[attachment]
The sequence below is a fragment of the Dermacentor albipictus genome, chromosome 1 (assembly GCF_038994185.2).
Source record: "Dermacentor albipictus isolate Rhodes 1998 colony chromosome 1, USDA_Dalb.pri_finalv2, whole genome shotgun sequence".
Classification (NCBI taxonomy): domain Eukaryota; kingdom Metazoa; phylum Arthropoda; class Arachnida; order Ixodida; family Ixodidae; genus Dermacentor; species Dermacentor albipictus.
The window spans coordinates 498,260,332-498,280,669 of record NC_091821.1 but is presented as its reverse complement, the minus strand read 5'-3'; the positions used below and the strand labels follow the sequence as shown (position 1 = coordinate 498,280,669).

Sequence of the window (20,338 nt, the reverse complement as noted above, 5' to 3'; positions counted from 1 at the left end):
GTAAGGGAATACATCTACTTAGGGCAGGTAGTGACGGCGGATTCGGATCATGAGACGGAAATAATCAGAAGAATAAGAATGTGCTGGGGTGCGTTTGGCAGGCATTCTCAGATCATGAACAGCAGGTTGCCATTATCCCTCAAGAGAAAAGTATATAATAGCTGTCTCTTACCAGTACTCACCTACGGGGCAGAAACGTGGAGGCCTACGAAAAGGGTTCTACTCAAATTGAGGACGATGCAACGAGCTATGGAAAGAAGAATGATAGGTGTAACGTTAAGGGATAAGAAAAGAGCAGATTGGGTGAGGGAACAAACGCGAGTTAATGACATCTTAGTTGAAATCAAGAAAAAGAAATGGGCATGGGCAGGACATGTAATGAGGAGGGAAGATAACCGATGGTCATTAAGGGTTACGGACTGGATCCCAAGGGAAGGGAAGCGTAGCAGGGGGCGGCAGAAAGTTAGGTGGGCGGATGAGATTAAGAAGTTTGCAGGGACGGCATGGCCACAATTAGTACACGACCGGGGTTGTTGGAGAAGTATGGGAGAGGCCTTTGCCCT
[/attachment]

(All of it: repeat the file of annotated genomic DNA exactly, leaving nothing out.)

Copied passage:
The sequence below is a fragment of the Dermacentor albipictus genome, chromosome 1 (assembly GCF_038994185.2).
Source record: "Dermacentor albipictus isolate Rhodes 1998 colony chromosome 1, USDA_Dalb.pri_finalv2, whole genome shotgun sequence".
Classification (NCBI taxonomy): domain Eukaryota; kingdom Metazoa; phylum Arthropoda; class Arachnida; order Ixodida; family Ixodidae; genus Dermacentor; species Dermacentor albipictus.
The window spans coordinates 498,260,332-498,280,669 of record NC_091821.1 but is presented as its reverse complement, the minus strand read 5'-3'; the positions used below and the strand labels follow the sequence as shown (position 1 = coordinate 498,280,669).

Sequence of the window (20,338 nt, the reverse complement as noted above, 5' to 3'; positions counted from 1 at the left end):
GTAAGGGAATACATCTACTTAGGGCAGGTAGTGACGGCGGATTCGGATCATGAGACGGAAATAATCAGAAGAATAAGAATGTGCTGGGGTGCGTTTGGCAGGCATTCTCAGATCATGAACAGCAGGTTGCCATTATCCCTCAAGAGAAAAGTATATAATAGCTGTCTCTTACCAGTACTCACCTACGGGGCAGAAACGTGGAGGCCTACGAAAAGGGTTCTACTCAAATTGAGGACGATGCAACGAGCTATGGAAAGAAGAATGATAGGTGTAACGTTAAGGGATAAGAAAAGAGCAGATTGGGTGAGGGAACAAACGCGAGTTAATGACATCTTAGTTGAAATCAAGAAAAAGAAATGGGCATGGGCAGGACATGTAATGAGGAGGGAAGATAACCGATGGTCATTAAGGGTTACGGACTGGATCCCAAGGGAAGGGAAGCGTAGCAGGGGGCGGCAGAAAGTTAGGTGGGCGGATGAGATTAAGAAGTTTGCAGGGACGGCATGGCCACAATTAGTACACGACCGGGGTTGTTGGAGAAGTATGGGAGAGGCCTTTGCCCT